By Sheshu Babu*
Much has been debated over waste disposal and waste management. But the root cause of ‘ creation’ of waste is not discussed often. To reduce waste, the problem of creating waste should be addressed.
One of the main producers of waste are the rich who spend a lot on ceremonies. Recently, a Gupta family wedding in Auli, Uttarakhand, created lot of disposable waste. It made the Municipal Corporation to take up the challenging task of cleaning the garbage.
“… More than 300 quintals of waste have been cleaned. There were some troubles but we managed to clean the area” , Anil Kumar, cleaning staff of Joshimath Municipal Corporation told the news agency ANI. The Municipality deployed 20 workers for cleaning.
Some months ago, the Ambani wedding ceremony too saw wastage of wealth. The cost was about 100 crore. Times Now commented, “Rs 100 crore for a marriage bill? Yes, it is possible if you are Ambanis!” The pre- wedding ceremony lasted for about a week. Though the ceremony gave some poor people good food for a few days, much wealth was wasted on luxuries.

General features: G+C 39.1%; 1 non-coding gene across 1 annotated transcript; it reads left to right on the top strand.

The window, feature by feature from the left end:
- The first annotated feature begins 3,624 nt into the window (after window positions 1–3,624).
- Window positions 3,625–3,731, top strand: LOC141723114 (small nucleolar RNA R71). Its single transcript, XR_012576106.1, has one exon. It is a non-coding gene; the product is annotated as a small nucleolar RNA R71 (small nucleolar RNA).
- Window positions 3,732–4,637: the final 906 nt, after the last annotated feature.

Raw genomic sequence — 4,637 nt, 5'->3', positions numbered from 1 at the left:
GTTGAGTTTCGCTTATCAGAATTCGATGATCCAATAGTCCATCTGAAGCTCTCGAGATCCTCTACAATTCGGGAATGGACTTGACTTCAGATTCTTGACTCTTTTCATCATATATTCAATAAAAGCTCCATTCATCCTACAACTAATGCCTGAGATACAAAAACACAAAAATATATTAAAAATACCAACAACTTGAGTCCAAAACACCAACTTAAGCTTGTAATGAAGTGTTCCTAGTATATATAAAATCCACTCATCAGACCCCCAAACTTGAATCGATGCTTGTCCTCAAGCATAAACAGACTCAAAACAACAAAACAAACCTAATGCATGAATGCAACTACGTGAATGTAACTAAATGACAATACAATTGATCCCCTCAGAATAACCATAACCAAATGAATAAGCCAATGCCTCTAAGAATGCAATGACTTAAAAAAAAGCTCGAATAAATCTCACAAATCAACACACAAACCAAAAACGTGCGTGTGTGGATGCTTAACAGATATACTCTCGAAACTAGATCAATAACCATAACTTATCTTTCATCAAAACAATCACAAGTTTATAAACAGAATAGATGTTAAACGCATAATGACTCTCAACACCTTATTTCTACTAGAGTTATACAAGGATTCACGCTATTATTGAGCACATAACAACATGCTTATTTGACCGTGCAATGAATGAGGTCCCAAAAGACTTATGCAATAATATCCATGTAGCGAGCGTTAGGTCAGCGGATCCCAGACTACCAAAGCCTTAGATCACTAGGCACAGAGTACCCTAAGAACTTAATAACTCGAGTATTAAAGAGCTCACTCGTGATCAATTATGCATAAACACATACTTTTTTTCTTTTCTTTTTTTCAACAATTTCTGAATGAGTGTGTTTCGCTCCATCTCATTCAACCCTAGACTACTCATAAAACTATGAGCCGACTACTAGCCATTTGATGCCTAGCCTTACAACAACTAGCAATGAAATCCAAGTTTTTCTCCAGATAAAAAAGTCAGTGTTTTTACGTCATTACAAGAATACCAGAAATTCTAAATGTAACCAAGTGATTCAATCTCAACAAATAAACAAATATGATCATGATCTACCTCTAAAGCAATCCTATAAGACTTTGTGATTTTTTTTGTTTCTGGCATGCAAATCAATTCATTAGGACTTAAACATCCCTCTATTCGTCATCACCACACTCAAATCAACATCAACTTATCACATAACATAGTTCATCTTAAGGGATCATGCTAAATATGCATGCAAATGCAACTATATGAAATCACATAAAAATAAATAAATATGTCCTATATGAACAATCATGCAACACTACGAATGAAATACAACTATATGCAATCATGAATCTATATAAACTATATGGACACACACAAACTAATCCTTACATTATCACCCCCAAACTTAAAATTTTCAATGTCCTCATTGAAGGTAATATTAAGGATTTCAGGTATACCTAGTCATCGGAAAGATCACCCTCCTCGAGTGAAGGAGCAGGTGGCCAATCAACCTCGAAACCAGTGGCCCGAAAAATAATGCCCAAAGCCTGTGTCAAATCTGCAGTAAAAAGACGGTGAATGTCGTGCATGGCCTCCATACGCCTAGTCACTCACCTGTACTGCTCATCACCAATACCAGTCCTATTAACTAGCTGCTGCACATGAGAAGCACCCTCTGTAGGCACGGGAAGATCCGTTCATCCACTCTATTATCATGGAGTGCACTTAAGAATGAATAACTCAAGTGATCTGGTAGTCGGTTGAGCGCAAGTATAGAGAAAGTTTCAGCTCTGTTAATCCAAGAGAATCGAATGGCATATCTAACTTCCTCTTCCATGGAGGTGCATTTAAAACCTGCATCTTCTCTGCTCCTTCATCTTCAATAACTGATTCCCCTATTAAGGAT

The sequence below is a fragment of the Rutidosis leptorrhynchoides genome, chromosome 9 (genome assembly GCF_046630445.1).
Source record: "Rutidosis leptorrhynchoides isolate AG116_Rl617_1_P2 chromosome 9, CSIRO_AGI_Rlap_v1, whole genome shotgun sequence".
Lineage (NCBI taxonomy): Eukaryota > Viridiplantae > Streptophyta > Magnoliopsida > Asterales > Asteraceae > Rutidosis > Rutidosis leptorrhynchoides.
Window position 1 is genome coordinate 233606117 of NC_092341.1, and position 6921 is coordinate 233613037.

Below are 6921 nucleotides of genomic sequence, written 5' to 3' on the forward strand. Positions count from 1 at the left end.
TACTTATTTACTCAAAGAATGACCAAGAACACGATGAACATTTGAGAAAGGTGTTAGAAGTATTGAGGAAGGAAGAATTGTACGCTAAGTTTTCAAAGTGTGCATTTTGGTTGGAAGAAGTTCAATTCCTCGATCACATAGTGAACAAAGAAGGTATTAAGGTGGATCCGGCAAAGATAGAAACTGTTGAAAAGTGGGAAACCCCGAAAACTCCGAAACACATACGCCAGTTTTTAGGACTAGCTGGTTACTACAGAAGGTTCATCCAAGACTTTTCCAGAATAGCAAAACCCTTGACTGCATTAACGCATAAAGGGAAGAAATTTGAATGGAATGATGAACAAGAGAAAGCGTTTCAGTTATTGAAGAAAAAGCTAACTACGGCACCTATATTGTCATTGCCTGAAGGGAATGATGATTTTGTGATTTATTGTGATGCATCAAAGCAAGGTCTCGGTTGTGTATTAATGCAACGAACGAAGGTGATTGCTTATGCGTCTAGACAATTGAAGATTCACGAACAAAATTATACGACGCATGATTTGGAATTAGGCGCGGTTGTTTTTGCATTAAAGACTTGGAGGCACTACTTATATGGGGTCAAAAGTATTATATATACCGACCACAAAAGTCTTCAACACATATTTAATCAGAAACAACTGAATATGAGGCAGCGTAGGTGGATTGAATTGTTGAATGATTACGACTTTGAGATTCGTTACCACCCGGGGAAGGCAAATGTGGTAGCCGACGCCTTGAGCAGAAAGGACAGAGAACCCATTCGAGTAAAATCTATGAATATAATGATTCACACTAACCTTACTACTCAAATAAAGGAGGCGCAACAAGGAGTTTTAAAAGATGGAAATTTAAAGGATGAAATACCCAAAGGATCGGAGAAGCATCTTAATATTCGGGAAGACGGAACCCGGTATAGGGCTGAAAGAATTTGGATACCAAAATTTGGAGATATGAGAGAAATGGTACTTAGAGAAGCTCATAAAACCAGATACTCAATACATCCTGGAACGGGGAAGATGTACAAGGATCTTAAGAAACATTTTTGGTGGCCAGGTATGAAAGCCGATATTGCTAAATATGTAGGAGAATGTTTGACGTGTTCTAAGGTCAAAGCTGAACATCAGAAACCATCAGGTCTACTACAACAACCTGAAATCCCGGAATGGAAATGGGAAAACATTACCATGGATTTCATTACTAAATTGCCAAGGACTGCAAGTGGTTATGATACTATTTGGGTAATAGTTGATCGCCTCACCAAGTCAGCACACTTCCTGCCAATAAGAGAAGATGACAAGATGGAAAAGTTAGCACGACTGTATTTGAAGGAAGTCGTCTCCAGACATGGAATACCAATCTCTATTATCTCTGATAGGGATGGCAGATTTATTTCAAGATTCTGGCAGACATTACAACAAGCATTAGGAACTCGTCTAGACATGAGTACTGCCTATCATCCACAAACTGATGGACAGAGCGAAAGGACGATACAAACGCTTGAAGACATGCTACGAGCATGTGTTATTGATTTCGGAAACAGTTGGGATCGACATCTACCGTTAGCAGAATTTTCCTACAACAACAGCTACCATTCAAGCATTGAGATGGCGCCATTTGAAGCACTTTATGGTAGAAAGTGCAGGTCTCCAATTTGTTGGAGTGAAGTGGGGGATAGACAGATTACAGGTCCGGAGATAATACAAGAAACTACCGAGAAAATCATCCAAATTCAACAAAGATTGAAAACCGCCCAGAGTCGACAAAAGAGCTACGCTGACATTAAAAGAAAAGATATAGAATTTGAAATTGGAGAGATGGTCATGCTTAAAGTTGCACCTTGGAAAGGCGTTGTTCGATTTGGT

While the rich corporates and politicians spend huge amount of money, they do not normally take note of ecological imbalance caused by their selfish entertainment. Plastic bottles, paper used for decoration, wastage of water beside food, piles up garbage which is invariably cleaned by ordinary labourers and ‘waste ‘ pickers.
They are hired by these rich people or municipalities for a pittance to clean up the area.
Even celebrities, politicians, film artists and spiritual gurus attend the bash and rarely think of the garbage created by such lavish ceremonies. They do not usually try to expose the after -effects of performing such entertainment.
This is not just wastage of wealth but, more importantly, a danger to the environment in the area. The people who pick up the garbage may have temporary benefits by selling the scrap but wastage of such proportion is unacceptable in a country of poverty like India.
While the rich create excessive wealth despite spending excessively on ceremonies, the poor , specially lower caste people who are engaged in cleaning, remain poor with no appreciable benefit.
Though PILs in courts against such spending have been submitted from time to time, the result has not been satisfactory. Fines and reprimanding of governments may have little effect. Stringent measures on banning the culture of celebrating lavishly must be taken up by the government.
Permission for hosting these celebrations should not be given or, at least, regulated so that ecology in the area does not affect local people. The money wasted could be used to alleviate poverty and many productive purposes for the welfare of the country.
*Writer from everywhere and anywhere, is interested in human rights issues